this.manaRestoreRate = manaRestoreRate;
	}
	
	@Override
	public void update(float dt) {
		HealthPart healthPart = getEntity().get(HealthPart.class);
		float newHealth = calculateRestoredValue(healthPart.getMaxHealth(), healthPart.getHealth(), healthRestoreRate * dt);
		healthPart.setHealth(newHealth);
		
		ManaPart manaPart = getEntity().get(ManaPart.class);
		float newMana = calculateRestoredValue(manaPart.getMaxMana(), manaPart.getMana(), manaRestoreRate * dt);
		manaPart.setMana(newMana);
	}
	
	private float calculateRestoredValue(float maxValue, float currentValue, float restoreRate) {
		float manaRestoreAmount = maxValue * restoreRate;
		float maxManaRestoreAmount = Math.min(maxValue - currentValue, manaRestoreAmount);
		float newMana = currentValue + maxManaRestoreAmount;
		return newMana;
	}
	
}

Battle System


The BattleSystem is where high-level interactions between entities are implemented, e.g. targeting and intelligence. It also contains rules of the game such as when an entity is considered dead. In the future, we might want to create an AI System to handle targeting and just have the Battle System control the rules of the game. But, for a simple example it's fine as it is.

In the following code snippet of the BattleSystem, note that it is using each character's Mentality part to specify how it will act in the current turn. The BattleSystem also resolves the issue from the last example of providing potential targets for attacking and supporting.

	public void act(Entity actingCharacter, List<Entity> characters) {
		Mentality mentality = actingCharacter.get(MentalityPart.class).getMentality();
		
		if (mentality == Mentality.OFFENSIVE) {
			attemptAttack(actingCharacter, characters);
		}
		else if (mentality == Mentality.SUPPORT) {
			boolean healed = attemptHeal(actingCharacter, characters);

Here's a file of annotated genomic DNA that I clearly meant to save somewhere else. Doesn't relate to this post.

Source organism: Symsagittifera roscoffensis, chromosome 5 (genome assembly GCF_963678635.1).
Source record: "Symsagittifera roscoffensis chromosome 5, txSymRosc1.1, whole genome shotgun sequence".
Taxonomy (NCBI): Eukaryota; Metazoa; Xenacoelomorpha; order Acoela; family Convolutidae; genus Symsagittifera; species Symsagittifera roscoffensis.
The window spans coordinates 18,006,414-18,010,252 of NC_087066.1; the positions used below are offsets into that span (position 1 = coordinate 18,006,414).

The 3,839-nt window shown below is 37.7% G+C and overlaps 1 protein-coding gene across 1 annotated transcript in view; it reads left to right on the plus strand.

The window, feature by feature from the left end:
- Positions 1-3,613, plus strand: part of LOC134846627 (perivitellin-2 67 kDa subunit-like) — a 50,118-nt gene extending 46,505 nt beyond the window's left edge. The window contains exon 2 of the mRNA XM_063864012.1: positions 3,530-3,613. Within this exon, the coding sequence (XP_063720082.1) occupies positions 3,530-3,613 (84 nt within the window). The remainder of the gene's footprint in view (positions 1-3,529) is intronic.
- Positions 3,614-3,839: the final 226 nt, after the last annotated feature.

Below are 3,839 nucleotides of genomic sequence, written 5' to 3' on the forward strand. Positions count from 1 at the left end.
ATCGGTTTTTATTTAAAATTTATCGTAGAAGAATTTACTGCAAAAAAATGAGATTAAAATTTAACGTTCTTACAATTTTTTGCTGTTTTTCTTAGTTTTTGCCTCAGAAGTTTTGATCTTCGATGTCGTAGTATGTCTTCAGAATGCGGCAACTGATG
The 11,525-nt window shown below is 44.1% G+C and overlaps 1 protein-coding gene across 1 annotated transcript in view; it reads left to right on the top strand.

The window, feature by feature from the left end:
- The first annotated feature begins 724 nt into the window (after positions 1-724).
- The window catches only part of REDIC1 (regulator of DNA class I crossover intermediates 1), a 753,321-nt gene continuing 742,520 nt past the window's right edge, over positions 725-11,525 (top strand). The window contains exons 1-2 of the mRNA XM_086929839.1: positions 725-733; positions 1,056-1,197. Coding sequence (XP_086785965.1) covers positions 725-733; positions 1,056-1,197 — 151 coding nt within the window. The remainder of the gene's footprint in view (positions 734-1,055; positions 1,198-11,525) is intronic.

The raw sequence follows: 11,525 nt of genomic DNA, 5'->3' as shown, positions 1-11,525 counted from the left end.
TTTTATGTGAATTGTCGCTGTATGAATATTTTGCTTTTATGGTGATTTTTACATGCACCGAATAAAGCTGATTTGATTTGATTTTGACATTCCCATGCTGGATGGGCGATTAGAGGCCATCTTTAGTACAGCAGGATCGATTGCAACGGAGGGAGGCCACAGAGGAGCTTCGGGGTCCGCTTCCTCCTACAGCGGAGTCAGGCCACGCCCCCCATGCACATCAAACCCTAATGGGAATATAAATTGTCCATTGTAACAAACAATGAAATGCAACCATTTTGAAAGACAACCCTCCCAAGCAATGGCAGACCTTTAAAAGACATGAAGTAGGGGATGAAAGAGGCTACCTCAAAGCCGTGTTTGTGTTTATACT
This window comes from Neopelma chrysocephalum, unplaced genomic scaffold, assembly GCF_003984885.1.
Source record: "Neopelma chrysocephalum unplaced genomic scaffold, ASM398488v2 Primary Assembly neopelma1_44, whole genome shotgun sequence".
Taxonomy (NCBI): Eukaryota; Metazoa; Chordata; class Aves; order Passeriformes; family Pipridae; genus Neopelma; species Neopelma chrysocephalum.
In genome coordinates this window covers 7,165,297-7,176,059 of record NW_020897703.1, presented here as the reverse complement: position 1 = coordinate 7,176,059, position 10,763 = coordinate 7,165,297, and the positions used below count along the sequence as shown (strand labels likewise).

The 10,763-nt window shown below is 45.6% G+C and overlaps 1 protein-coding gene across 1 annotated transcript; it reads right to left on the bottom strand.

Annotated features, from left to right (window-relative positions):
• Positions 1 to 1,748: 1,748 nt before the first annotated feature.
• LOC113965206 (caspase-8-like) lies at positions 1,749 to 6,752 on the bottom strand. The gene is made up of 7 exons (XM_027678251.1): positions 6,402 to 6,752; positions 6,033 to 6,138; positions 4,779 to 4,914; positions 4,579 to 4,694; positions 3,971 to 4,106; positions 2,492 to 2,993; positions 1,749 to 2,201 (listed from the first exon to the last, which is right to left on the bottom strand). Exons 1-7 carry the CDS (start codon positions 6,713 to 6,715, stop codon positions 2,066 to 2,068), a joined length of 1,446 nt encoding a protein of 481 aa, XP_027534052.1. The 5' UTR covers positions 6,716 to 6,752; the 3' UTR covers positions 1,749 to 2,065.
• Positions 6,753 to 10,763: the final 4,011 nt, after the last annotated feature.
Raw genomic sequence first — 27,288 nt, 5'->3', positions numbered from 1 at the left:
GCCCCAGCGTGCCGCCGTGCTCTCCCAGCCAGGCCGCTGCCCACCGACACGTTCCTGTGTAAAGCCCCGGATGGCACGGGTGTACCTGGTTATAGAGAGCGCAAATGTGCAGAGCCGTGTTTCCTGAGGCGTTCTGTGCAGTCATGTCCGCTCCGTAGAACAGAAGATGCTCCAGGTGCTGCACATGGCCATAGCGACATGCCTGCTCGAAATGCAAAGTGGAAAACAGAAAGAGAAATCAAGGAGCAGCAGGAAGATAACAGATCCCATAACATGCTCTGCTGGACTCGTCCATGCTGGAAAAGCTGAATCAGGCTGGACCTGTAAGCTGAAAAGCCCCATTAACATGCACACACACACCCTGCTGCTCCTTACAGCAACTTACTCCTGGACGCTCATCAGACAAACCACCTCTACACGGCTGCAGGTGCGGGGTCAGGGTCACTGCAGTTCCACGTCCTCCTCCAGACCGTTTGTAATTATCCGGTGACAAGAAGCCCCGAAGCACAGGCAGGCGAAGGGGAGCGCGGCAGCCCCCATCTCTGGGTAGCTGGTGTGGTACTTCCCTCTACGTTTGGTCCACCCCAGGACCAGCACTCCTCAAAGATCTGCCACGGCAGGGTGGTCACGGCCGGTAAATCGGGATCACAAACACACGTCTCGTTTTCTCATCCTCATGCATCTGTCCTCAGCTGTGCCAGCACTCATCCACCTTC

if (!healed) {
				attemptAttack(actingCharacter, characters);
			}
		}
		else if (mentality == Mentality.SUMMON) {
			boolean summoned = attemptSummon(actingCharacter);
			if (!summoned) {
				attemptAttack(actingCharacter, characters);
			}
		}
	}

In addition to managing AI, it contains the game rules, such as when a character should be removed from the game using the helper method isAlive and the EntityManager remove method.

		for (Entity character : characters) {
			if (!isAlive(character)) {
				entityManager.remove(character);
				System.out.println(character.get(DescriptionPart.class).getName() + " is dead!");
			}

Conclusion


Handling interactions between entities can become complex in large-scale games. I hope this article was helpful in providing several approaches to interactions by using high-level classes, adding logic to parts, and using events.

The first and second articles addressed the core of creating and using entities and parts. If you want, take a closer look at of the example code or change it to get a feel of how it manages interactions between entities.

Though the CharacterFactory is fine for small and medium-sized games, it doesn't scale well for large games where potentially thousands of game object types exist. The next article, Serialization, will describe several approaches to mass creation of game object types using data files and serialization.

Article Update Log


16 April 2014: Initial release





About the Author(s)


I am working full time as a Software Engineer and am also pursuing my master's degree in Software Engineering. I have a bachelor's degree in Computer Science. Creating games is my hobby and I hope to make it my career one day.

License


GDOL (Gamedev.net Open License)




Comments
Thanks man, this article was very good, it resolved some issues that I was having while creating the base of an entity-comp engine that I am doing for a game. The only question that I have is which do you think it's a better approach in a large scale, have the update logic of the components in the components class itself or have a System per behavior that process all the entities that have all the necessary components for that behavior and use the components classes just as holder for the data (with no logic in them)?

Good question.  I don't have experience working on a large-scale game, but I think you can combine both approaches in a game/engine:

 

In the Entities-Parts implementation, components have access to other components if they're from the same entity.  Put update logic in a component if it only needs to reference it's member variables or components of it's parent entity, e.g. the RestorePart in the example.

 

If you have logic that requires references to components from multiple entities or knowledge of the outside world, probably best to put the logic in a high-level class such as a system.  In the example, the BattleSystem is used to handle A.I. and targeting logic because they require access to a list of entities.

Cool stuff. This will definitely be useful to me as a pseudo-code-type example to reference for the future. I found this very helpful and informative. I'll definitely be checking out your other articles / posts.


Note: Please offer only positive, constructive comments - we are looking to promote a positive atmosphere where collaboration is valued above all else.